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forward the amount of his ransom; when | tions of some family of landed gentry with the ailing succumbed to the hardships of the gold that had been stained with the the bagnio, and the strong who were unre- blood of Indians and Spaniards, or with deemed were chained to the benches of the more infamous gains of the cold. the galleys, and had to face the Christian blooded slave-trade. shot while mercilessly flogged to their

But modern joint-stock enterprise may tasks. Many a fiction that falls far short be said to have been fairly floated with the of the reality has been composed on the gigantic bubble companies of the eighmiseries of these floating bells; on the teenth century. Strangely enough, the desperate sea-fights of the pirates with sums risked in the infancy of those underthe cruisers of the Christian powers, and takings were relatively out of all proporthose that were manned by the warlike tion to anything that has been witnessed knights of Malta ; on the scenes that were in our own times, which are generally bewitnessed when the church-bells and the lieved to be the days of speculation par signal-fires announced a descent on some excellence. Nor, so far as the romance of unguarded bay of the Mediterranean. widespread suffering and ruin was conNot that the Grand Turk and his Moorish cerned, are they ever likely to be surtributaries had a monopoly of piratical passed. The Scotch, though energetic trading. The buccaneers, who succeeded and enterprising enough, have a wellthe gentlemen adventurers, and were the earned reputation for “canniness," — yet precursors of the modern privateersmen, Scotland actually went mad over the Dacalled themselves traders after a fashion. rien scheme; and the difficulties interThe money they invested in swift-sailing posed in the way of the enterprise, only ships brought them in great profits and urged the Scots to foolhardy and desperquick returns, though the risks were pro- ate persistence in it. Disowned by the portionate. With a courage worthy of king who had granted their charter; innobler objects, they made it their business trigued against by his servile represento seize the harvests that others had gath- tatives abroad, who closed the foreign ered in. In their own wild way, like the bourses and our colonial markets to them; vindictive Frenchman De Montbar, they deserted by the wealthy subscribers in set up for redressers of wrong and minis. England, Holland, and the Hanseatic cit. ters of righteous vengeance; and so they ies, – they still pressed forward the Daspeculated in the capture of Spanish gal. rien venture on their own account, sending leons, and of the strongly fortified sea- expedition after expedition on forlorn ports that were the treasure-houses of the hopes to a pestilential territory infested Indies. And some of these early adven- by savages and menaced by a powerful turers may be said to have been among civilized enemy. We may measure the the original promoters of joint-stock enter- hopes that were doomed to crushing disprise. Not only did they club their appointment by the fact that half the coin means to fit out their ships, associating then circulating in the northern kingdom their crews with them on the co-operative had passed into the coffers of the ill-fated system, but they found sleeping partners company; while the mortality among the among respectable merchants, who were miserable adventurers shows figures still content to pocket a handsome though un- more melancholy. certain percentage, while closing their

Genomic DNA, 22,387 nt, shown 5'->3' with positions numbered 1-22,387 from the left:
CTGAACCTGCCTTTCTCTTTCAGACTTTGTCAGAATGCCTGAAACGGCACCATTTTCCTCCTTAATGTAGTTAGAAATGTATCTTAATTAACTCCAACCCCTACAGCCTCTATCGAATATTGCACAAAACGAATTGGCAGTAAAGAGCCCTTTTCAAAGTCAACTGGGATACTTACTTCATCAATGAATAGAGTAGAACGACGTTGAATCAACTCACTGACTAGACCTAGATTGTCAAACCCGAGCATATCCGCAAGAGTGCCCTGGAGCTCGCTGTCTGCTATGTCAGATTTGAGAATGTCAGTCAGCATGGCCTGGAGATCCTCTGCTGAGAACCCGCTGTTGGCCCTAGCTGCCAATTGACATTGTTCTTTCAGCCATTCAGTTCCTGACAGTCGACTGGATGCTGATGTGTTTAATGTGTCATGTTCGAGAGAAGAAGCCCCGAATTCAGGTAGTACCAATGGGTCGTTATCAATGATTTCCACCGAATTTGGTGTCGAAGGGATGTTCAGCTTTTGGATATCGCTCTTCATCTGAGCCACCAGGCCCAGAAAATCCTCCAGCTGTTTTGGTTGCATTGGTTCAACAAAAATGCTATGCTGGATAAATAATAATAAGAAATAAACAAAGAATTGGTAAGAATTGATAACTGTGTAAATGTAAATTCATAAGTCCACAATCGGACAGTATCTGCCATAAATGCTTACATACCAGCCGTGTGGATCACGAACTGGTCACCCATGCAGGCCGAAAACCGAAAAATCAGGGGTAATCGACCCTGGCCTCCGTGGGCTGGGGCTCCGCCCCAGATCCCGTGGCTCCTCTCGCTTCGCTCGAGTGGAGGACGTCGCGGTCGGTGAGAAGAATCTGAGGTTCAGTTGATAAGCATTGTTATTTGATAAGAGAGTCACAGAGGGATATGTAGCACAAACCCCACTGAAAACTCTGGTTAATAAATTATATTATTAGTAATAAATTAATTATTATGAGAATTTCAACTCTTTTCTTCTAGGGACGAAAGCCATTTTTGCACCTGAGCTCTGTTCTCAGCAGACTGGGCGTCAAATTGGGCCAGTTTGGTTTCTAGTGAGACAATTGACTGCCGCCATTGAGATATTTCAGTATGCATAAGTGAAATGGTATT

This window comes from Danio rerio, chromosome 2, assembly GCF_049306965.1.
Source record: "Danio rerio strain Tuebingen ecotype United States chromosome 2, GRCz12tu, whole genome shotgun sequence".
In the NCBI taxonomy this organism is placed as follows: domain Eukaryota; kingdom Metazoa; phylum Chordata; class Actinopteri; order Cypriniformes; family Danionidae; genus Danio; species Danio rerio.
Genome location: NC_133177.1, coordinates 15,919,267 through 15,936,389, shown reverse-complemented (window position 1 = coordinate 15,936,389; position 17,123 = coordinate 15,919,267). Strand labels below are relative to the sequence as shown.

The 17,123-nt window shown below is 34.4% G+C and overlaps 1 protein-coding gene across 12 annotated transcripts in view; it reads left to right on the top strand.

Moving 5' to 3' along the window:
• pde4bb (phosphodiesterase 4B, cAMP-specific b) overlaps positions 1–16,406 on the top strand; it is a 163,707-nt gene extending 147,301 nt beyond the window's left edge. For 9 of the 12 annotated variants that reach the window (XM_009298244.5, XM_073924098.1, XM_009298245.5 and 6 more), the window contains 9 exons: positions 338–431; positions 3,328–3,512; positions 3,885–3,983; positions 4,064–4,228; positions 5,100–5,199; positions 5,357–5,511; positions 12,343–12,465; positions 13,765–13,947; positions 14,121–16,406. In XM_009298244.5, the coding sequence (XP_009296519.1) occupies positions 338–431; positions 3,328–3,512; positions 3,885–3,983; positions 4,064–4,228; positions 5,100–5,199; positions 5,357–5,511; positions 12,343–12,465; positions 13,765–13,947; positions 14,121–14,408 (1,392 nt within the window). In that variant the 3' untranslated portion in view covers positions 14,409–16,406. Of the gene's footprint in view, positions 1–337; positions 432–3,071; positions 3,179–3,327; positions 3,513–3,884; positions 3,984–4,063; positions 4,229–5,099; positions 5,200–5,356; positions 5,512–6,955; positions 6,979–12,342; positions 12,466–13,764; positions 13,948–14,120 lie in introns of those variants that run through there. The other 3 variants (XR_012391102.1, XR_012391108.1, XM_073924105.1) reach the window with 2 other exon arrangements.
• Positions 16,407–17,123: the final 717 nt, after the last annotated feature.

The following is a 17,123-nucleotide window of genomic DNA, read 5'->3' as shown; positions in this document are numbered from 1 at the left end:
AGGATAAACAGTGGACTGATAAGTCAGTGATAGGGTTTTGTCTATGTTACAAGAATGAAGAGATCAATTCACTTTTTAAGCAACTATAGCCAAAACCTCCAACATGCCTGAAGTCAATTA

When Patterson dazzled his countryeyes to questionable proceedings. Non people with visions of his Darien Él olet was the British Solomon's “most Dorado, be addressed himself to their princely answer " when informed by Mas- intelligence as well as to their cupidity. ter George Heriot that the money pro.The site of the proposed colony had com. cured for his necessities came from an manding commercial advantages; and had Alsatian usurer of indifferent repute. it not been for an outbreak of English Non olet was the motto of many a decent jealousy, the scheme might have been a church-goer in the good cities of London grand success. Even the English“South or Bristol when he built up the founda-' Sea bubble” had a certain solid founda